French strike action against unpopular pension reforms pushed by the government of President Nicolas Sarkozy continued Monday as demonstrators moved to blockade a large fuel depot in the south of the country.
Some 200 protestors seized control of the depot at Fos-sur-Mer, believed to be the largest in southern France, as riot police looked on, according to news agency Agence-Presse France.
Meanwhile, a depot in central France, at Saint-Pierre-des Corps, was freed after a week of paralysis when around 30 demonstrators walked away from the site without incident.
Strikes in the country's oil industry and blockades of fuel depots have left 35 percent of gas stations in the Paris area completely dry or out of at least one kind of fuel, a Transport Ministry spokeswoman said. About one-third of gas stations in western France were in "real difficulty" and 10 to 15 percent in the rest of the country were empty, she added.
Unions have already called for two more days of strikes, and university students are planning nationwide marches on Tuesday in last-ditch efforts to stop the pension reform before a reconciliation between the two houses of parliament and a final vote by the National Assembly expected Wednesday.
Sarkozy popularity suffering
Sarkozy's government insists that the pension reform, which will raise the minimum retirement age to 62 from 60, is "inevitable" and the only way to fill an expected pension budget gap and reduce the country's growing deficit. But the opposition Socialists say if they win presidential elections in 2012, their candidate will restore the retirement age to 60.
Polls suggest a majority of French voters support or sympathize with the strikers, but Jean-Francois Cope, leader of Sarkozy's UMP party in parliament, blamed the widespread disruption on the work of a minority.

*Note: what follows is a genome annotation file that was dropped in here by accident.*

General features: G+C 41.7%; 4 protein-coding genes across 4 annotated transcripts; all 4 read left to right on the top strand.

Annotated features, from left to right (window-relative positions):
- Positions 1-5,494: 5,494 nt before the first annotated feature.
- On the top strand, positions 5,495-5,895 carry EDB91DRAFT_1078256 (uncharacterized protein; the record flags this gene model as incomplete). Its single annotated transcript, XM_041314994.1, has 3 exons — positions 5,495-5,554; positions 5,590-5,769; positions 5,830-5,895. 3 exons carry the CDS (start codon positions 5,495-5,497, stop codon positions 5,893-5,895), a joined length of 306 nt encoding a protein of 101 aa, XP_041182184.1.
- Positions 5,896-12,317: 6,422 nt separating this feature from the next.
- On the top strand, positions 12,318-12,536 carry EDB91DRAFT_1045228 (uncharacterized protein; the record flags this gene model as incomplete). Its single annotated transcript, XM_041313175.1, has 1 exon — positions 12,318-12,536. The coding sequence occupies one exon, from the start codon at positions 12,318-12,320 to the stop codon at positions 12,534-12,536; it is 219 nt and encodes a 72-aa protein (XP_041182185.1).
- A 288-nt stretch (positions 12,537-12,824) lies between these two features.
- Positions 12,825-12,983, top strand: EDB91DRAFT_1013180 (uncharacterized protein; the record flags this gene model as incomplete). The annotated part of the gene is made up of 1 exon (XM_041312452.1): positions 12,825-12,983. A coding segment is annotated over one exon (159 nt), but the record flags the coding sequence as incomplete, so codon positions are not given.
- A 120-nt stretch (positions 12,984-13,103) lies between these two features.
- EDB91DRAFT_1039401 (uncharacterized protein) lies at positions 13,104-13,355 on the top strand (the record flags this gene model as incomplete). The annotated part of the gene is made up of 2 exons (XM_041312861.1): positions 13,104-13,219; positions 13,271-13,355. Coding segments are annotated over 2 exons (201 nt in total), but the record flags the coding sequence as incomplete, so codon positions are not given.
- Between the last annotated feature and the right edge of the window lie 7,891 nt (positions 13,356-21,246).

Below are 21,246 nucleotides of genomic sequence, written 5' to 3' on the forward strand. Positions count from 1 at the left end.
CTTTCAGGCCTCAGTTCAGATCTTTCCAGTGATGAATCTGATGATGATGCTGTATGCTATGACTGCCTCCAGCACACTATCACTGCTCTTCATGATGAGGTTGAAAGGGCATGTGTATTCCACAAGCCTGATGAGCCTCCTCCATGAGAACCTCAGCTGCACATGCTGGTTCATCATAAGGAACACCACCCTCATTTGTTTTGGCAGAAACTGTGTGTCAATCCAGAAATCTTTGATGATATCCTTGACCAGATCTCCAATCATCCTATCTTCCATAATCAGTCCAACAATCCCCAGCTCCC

"Strikes, protests, yes, but taking the economy hostage is intolerable," he said in an interview with Le Parisien newspaper. "Most of the country is paralyzed by the actions of a handful of extremists. Everyone should understand that we have no other choice."
As the unpopular pension reform plan moves closer to becoming law, Sarkozy's approval rating has dropped to an all-time low, dashing hopes that the legislative achievement could bring him a political comeback.
A poll conducted by the IFOP institute and published in the Journal du Dimanche newspaper on Sunday showed only 29 percent of respondents were satisfied with Sarkozy's job performance. That was down three points from September, and was a new low for the president since he took office in 2007.
Sarkozy and his allies are hoping that the ongoing protest and strike movement in opposition to the pension reform will die down as families leave their homes for the mid-term school holiday this week.
Author: Andrew Bowen, Darren Mara (AP, AFP, Reuters)
Editor: Nancy Isenson